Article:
Bush Administration Press Secretary Dana Perino stooped to a new low at today's White House press briefing, presenting numerous myths about trial attorneys as part of the Administration's desperate plea to get retroactive immunity for its telecommunications partners.
MS. PERINO: [Telecommunications companies] have the technology, they have the means, and they want to cooperate, but they have been burdened with over 40 lawsuits, class-action lawsuits that would -- that, one, already are costing them lots of money to deal with. And if the suits were to go forward, it could cost them possibly billions. And that cost is going to be borne by the consumers of those businesses, the customers of those businesses.
Q Dana, critics would say that if those companies lose those suits, it's because they broke the law -- even if you give them prospective coverage, that there's no need to give retroactive coverage.
MS. PERINO: As we said, the program was lawful, they were asked to help their country. And look, the President's most solemn obligation is to protect the American people. And in some ways it seems that the House Democrats' most solemn obligation is to help protect the trial lawyers -- they are the ones who have brought all these lawsuits. And they are huge class-action lawsuits in which all of us consumers of telecommunications companies would be named. And if at the end of the day, say that these trial lawyers won these lawsuits -- you and I would get a dollar or two back, and they would get 46 percent of the
MYTH: "class-action lawsuits that would -- that, one, already are costing them lots of money to deal with..."
FACT: Since last August, there have been almost no litigation costs. The cases are at a stand-still. There certainly have been no litigation costs since the Protect America Act expired on February 16.
MYTH: "it could cost them possibly billions. And that cost is going to be borne by the consumers of those businesses, the customers of those businesses."
FACT: To the extent that the telecoms pay damages, the consumers of those business are the ones who will be getting the money, not paying for it.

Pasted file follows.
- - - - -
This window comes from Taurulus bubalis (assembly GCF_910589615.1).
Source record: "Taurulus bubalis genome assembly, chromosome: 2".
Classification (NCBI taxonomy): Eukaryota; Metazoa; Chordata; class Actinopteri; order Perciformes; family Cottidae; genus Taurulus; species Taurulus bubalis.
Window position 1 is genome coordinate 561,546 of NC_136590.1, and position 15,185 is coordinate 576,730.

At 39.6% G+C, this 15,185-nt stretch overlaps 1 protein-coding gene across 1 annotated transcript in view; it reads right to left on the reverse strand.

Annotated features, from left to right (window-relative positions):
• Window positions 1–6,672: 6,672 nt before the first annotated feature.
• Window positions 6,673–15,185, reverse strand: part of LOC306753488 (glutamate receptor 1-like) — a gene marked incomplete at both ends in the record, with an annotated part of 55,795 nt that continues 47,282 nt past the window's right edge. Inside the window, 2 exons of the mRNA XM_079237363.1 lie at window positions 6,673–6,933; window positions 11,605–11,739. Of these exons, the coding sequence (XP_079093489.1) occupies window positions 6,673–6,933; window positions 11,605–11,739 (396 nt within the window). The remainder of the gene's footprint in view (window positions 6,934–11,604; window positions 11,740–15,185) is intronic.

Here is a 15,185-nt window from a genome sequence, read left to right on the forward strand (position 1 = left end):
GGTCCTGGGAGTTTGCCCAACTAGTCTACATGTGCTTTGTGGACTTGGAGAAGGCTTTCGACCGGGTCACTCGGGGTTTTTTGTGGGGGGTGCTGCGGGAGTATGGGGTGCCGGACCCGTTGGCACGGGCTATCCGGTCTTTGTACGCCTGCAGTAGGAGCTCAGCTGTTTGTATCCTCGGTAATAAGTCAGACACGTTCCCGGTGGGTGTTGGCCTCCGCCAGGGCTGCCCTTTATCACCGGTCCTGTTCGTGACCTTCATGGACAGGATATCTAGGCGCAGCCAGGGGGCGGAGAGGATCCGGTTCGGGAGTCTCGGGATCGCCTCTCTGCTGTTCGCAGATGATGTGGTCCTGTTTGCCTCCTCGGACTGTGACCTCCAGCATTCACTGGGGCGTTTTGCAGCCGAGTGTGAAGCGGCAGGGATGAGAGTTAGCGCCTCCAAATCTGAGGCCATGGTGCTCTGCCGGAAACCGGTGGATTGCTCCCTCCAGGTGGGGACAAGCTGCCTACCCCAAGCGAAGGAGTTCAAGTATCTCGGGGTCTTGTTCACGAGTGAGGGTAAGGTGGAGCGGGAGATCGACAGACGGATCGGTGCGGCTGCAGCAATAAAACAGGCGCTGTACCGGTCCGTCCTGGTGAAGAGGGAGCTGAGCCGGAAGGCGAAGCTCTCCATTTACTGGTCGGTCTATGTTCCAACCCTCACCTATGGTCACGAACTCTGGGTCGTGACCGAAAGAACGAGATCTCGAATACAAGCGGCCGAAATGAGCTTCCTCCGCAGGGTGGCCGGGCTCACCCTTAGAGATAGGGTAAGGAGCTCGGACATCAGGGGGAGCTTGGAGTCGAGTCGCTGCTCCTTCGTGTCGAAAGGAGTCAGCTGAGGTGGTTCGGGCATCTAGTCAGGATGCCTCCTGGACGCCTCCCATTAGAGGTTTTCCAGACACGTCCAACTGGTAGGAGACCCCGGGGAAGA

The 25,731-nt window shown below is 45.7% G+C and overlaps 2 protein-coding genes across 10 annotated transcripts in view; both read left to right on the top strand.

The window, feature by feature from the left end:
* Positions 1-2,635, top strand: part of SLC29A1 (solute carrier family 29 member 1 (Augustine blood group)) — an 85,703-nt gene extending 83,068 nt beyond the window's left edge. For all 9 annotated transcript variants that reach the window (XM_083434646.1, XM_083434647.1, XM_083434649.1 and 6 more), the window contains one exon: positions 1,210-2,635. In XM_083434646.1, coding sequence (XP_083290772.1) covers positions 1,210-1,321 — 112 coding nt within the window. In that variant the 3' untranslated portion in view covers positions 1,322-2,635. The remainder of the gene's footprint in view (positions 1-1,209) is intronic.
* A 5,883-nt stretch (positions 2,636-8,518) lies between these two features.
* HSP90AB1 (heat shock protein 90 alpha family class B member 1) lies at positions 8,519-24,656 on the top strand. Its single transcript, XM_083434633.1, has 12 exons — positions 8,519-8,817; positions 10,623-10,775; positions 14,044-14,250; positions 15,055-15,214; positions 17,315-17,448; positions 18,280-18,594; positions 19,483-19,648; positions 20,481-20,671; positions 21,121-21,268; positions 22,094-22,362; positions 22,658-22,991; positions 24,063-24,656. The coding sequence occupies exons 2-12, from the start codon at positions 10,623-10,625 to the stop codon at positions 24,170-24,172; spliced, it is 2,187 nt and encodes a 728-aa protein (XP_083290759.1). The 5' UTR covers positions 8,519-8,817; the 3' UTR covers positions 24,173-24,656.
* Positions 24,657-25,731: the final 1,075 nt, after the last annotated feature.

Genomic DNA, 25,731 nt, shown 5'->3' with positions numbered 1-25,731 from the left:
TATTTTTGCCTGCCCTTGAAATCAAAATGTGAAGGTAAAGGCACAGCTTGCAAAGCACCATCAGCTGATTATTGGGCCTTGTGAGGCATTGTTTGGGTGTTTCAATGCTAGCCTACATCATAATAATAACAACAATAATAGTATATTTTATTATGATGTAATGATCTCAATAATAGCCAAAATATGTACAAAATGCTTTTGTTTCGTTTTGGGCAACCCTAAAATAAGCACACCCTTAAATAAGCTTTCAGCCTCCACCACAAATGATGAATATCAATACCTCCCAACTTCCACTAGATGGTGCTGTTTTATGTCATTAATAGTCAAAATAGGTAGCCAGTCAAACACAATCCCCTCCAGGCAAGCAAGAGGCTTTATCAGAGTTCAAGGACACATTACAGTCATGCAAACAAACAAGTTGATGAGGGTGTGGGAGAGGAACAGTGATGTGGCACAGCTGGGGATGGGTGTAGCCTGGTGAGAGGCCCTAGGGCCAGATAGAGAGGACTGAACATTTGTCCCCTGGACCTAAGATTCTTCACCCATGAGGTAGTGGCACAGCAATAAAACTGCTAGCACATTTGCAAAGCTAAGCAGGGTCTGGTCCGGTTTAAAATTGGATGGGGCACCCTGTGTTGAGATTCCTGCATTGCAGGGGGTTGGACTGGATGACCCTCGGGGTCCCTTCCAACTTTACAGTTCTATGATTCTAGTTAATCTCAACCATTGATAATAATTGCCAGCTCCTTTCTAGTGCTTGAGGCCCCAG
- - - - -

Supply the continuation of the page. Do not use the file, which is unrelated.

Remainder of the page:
MYTH: "As we said, the program was lawful..."
FACT: After AT&T moved to dismiss the Hepting v AT&T lawsuit, Judge Vaughn Walker ruled that "AT&T cannot seriously contend that a reasonable entity in its position could have believed that the alleged domestic dragnet was legal."
MYTH: "the House Democrats' most solemn obligation is to help protect the trial lawyers -- they are the ones who have brought all these lawsuits."
FACT: The dozens of lawsuits filed in connection with NSA spying have been brought by a broad and diverse range of organizations. These include civil liberties groups like EFF and ACLU, state government officials in charge of corporate oversight (including Public Utility Commissioners and a state attorney-general,) several ordinary American citizens, and — yes — some trial lawyers.
MYTH: "say that these trial lawyers won these lawsuits -- you and I would get a dollar or two back ..."
FACT: The White House needs to get its story straight. If the damages are a "dollar or two" per person, then the damages are not "billions." If the telecoms broke the law, and the court found the damages were in the billions, then you the consumer would get a substantial amount of money back.
If EFF and others won these lawsuits, you and I would get our civil liberties back, and have a court case holding that companies and the President are required to follow the law.